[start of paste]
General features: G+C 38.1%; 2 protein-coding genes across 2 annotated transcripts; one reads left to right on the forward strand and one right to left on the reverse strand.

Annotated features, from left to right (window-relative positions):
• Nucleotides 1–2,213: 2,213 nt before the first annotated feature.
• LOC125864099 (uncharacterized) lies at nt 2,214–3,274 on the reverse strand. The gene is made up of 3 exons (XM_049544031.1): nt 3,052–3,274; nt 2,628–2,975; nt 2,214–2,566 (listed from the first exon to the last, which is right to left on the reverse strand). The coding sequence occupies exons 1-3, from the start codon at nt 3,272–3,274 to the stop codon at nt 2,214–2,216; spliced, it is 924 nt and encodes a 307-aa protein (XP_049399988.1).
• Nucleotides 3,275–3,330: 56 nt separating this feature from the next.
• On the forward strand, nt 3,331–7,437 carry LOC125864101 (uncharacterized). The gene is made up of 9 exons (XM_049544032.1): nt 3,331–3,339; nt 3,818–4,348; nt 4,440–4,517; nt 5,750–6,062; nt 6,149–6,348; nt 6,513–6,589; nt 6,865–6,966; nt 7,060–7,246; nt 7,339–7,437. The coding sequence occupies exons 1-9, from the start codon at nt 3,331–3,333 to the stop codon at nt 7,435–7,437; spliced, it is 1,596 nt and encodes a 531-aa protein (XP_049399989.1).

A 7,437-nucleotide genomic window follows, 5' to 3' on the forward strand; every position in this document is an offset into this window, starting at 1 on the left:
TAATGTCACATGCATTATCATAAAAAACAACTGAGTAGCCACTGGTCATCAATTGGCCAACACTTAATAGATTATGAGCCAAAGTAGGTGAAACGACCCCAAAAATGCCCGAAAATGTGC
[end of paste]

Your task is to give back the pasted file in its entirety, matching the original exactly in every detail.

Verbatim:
General features: G+C 38.1%; 2 protein-coding genes across 2 annotated transcripts; one reads left to right on the forward strand and one right to left on the reverse strand.

Annotated features, from left to right (window-relative positions):
• Nucleotides 1–2,213: 2,213 nt before the first annotated feature.
• LOC125864099 (uncharacterized) lies at nt 2,214–3,274 on the reverse strand. The gene is made up of 3 exons (XM_049544031.1): nt 3,052–3,274; nt 2,628–2,975; nt 2,214–2,566 (listed from the first exon to the last, which is right to left on the reverse strand). The coding sequence occupies exons 1-3, from the start codon at nt 3,272–3,274 to the stop codon at nt 2,214–2,216; spliced, it is 924 nt and encodes a 307-aa protein (XP_049399988.1).
• Nucleotides 3,275–3,330: 56 nt separating this feature from the next.
• On the forward strand, nt 3,331–7,437 carry LOC125864101 (uncharacterized). The gene is made up of 9 exons (XM_049544032.1): nt 3,331–3,339; nt 3,818–4,348; nt 4,440–4,517; nt 5,750–6,062; nt 6,149–6,348; nt 6,513–6,589; nt 6,865–6,966; nt 7,060–7,246; nt 7,339–7,437. The coding sequence occupies exons 1-9, from the start codon at nt 3,331–3,333 to the stop codon at nt 7,435–7,437; spliced, it is 1,596 nt and encodes a 531-aa protein (XP_049399989.1).

A 7,437-nucleotide genomic window follows, 5' to 3' on the forward strand; every position in this document is an offset into this window, starting at 1 on the left:
TAATGTCACATGCATTATCATAAAAAACAACTGAGTAGCCACTGGTCATCAATTGGCCAACACTTAATAGATTATGAGCCAAAGTAGGTGAAACGACCCCAAAAATGCCCGAAAATGTGC